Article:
Tesla (TSLA)

Tesla has been a favorite among investors. And it’s not hard to see why: shares of the electric car giant have returned a jaw-dropping 2,044% over the past five years.

While that means long-term investors are laughing all the way to the bank, it’s important to remember that big swings can happen in both directions.

Tesla shares are already down about 9% in 2022.

Still, Goldman is quite bullish on the company. On Jan. 10, one of its analysts Mark Delaney named Tesla a top pick for 2022. He reiterated a buy rating on the company and raised his price target to $1,200.

Considering that Tesla shares trade at around $1,050 apiece at the moment, the price target implies upside potential of 14%.

“We believe that Tesla, given its leadership position in EVs, and its focus on clean transportation more broadly will be best positioned to capitalize on the long-term shift to EVs,” Delaney wrote in a note to investors.

He’s also optimistic about the company’s improving profitability and production figures.

In Q4, Tesla delivered 308,600 EVs, marking a new record.

“We expect Tesla to expand margins in the intermediate term as it ramps the important Model Y product as well as new factories in Berlin, Germany and Austin, Texas, and in the long-term as it increases its mix of software revenue,” the analyst added.

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Micron Technology (MU)

Semiconductor chip makers have largely done well for investors since the onset of the pandemic.

Micron Technology, for instance, is now trading about 70% higher compared to two years ago.

And Goldman Sachs sees further upside ahead in the chipmaker.

The investment bank has a buy rating on Micron and recently raised its price target from $101 to $116, suggesting upside of 19% from current levels.

Micron is one of the leaders in memory and storage solutions. In 2021, the company brought in $27.7 billion of total revenue.

And things have continued to improve in Micron’s fiscal 2022.

For Q1, ended Dec. 2, 2021, the company generated $7.7 billion of revenue, representing a 33% increase year over year. Adjusted earnings, meanwhile, jumped 177%.

Micron earns about 73% of its revenue from dynamic random-access memory products. And Goldman Sachs likes the potential of that market.

“Following recent industry checks, we are incrementally more positive on the DRAM supply/demand outlook due to favorable supply dynamics and an improving demand outlook,” commented Goldman analyst Toshiya Hari earlier this month.

Match Group (MTCH) and Bumble (BMBL)

The stay-at-home environment caused by the pandemic has fueled the growth at several online dating companies. But that doesn’t mean they’re market darlings at the moment.

Shares of Match Group — which has a portfolio of brands including Tinder, Match, and Hinge — are down 19% over the past 12 months. Bumble — the parent company of Bumble and Badoo apps — has fallen over 50% since the stock started trading last February.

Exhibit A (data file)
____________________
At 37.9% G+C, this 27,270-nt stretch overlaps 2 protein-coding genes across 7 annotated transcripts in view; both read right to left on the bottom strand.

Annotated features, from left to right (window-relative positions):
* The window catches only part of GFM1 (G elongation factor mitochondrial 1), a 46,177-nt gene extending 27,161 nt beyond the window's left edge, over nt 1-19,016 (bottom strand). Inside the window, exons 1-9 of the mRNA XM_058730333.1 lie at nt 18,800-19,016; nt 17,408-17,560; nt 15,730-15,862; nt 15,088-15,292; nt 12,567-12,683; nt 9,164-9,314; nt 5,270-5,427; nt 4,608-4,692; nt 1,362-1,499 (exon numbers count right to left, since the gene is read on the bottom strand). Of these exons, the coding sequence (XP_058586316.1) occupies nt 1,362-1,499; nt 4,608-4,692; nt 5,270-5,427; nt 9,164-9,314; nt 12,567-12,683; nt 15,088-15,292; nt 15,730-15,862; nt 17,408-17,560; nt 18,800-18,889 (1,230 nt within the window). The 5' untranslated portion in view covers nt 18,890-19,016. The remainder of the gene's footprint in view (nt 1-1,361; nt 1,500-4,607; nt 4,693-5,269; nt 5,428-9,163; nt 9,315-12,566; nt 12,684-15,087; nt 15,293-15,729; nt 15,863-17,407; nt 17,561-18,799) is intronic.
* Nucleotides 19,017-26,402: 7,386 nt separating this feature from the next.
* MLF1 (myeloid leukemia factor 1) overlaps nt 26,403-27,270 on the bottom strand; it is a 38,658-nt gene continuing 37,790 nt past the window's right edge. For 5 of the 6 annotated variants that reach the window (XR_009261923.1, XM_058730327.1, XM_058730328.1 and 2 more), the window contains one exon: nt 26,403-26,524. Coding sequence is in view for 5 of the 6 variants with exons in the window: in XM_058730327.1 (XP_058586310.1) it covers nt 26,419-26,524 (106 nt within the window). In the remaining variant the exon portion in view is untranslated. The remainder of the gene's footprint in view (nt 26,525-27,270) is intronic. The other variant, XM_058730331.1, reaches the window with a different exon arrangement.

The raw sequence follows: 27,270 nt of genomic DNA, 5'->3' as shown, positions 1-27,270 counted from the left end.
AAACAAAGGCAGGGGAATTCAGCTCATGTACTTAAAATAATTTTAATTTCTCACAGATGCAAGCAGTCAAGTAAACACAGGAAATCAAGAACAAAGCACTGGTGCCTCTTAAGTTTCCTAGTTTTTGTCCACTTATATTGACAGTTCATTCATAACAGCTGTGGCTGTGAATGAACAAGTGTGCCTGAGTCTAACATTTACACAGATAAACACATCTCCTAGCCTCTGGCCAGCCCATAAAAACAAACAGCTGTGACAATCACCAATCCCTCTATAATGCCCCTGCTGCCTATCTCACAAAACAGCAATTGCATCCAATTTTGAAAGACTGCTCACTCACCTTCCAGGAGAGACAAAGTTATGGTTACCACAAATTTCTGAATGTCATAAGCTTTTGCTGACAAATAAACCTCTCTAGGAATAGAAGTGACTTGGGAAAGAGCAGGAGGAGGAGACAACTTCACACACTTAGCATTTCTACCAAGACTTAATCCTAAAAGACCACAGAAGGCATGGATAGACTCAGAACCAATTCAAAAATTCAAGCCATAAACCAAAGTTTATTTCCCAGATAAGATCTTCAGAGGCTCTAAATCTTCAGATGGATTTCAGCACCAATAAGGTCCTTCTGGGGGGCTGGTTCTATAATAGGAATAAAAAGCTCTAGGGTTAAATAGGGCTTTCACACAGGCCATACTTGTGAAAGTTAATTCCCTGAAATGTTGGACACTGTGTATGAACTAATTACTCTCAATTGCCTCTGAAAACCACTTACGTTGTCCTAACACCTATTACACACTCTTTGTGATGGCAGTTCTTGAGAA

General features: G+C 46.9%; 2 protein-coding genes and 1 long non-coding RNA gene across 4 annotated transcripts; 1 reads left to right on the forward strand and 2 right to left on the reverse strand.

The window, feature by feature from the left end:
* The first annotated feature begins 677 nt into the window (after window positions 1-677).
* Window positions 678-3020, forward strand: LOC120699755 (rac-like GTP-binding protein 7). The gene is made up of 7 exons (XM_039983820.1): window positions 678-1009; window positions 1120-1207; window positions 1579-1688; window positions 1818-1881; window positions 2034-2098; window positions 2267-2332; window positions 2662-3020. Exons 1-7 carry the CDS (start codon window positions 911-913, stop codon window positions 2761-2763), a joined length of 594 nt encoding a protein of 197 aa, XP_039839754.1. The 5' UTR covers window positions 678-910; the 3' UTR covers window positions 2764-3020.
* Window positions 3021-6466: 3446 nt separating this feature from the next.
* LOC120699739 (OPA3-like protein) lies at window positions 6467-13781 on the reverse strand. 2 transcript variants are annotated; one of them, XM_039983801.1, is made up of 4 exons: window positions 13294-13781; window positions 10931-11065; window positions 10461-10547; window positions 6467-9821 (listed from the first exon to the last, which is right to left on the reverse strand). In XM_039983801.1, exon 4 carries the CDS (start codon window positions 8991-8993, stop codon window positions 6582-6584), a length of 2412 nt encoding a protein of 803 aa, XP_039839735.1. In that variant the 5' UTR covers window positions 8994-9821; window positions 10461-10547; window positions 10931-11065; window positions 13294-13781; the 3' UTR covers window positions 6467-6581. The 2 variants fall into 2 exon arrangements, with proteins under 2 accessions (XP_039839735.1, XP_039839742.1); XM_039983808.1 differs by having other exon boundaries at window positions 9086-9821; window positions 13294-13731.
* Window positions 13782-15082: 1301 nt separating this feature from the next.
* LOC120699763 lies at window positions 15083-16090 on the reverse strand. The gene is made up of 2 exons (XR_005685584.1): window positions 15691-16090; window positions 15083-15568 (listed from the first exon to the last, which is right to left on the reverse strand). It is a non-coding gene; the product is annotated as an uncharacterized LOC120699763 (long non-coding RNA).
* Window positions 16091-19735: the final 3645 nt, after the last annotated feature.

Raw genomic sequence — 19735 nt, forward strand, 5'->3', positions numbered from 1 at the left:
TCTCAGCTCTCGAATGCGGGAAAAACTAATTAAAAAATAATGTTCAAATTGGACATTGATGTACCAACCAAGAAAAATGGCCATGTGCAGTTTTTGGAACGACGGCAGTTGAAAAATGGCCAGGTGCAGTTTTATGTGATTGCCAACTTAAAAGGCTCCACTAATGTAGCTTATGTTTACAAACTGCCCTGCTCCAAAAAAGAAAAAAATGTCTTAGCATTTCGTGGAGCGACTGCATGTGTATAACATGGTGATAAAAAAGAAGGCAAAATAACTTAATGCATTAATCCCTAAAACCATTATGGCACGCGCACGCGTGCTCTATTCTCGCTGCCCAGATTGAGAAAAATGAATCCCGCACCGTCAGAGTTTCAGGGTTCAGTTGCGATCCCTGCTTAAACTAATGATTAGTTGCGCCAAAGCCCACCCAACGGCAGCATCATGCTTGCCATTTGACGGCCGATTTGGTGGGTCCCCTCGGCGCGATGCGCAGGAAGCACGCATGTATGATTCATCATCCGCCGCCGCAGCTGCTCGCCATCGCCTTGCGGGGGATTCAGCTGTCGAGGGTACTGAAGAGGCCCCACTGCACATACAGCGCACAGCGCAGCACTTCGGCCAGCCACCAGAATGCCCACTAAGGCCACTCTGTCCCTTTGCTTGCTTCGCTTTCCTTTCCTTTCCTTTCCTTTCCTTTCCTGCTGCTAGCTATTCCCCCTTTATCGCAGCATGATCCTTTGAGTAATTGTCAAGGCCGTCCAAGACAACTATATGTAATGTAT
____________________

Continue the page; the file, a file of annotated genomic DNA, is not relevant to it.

But Goldman Sachs expects a rebound in these two names.

“Match Group & Bumble have underperformed the S&P 500 in '21 and we see the current valuation as an attractive entry point into a multi-year compounded growth story,” wrote analyst Alexandra Steiger last week.

Steiger upgraded both companies from neutral to buy.

Her price target on Match is set at $157, or 34% higher than where the stock sits today. For Bumble, Steiger’s price target is $54, implying upside of more than 60%.

Both companies have been delivering solid growth figures. In Q3 of 2021, Match Group’s revenue increased 25% while Bumble’s revenue rose 24%.

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Fine art as an investment

Stocks can be volatile, cryptos make big swings to either side, and even gold is not immune to the market’s ups and downs.

That’s why if you are looking for the ultimate hedge, it could be worthwhile to check out a real, but overlooked asset: fine art.

Contemporary artwork has outperformed the S&P 500 by a commanding 174% over the past 25 years, according to the Citi Global Art Market chart.

And it’s becoming a popular way to diversify because it’s a real physical asset with little correlation to the stock market.

On a scale of -1 to +1, with 0 representing no link at all, Citi found the correlation between contemporary art and the S&P 500 was just 0.12 during the past 25 years.

Earlier this year, Bank of America investment chief Michael Harnett singled out artwork as a sharp way to outperform over the next decade — due largely to the asset’s track record as an inflation hedge.

Investing in art by the likes of Banksy and Andy Warhol used to be an option only for the ultrarich. But with a new investing platform, you can invest in iconic artworks just like Jeff Bezos and Bill Gates do.

About the Author

Jing Pan

Jing Pan

Investment Reporter

Jing is an investment reporter for MoneyWise. Prior to joining the team, he was a research analyst and editor at one of the leading financial publishing companies in North America. An avid advocate of investing for passive income, he wrote a monthly dividend stock newsletter for the better half of the past decade. Jing holds a Master’s Degree in Economics and an Honours Bachelor of Science Degree, both from the University of Toronto.

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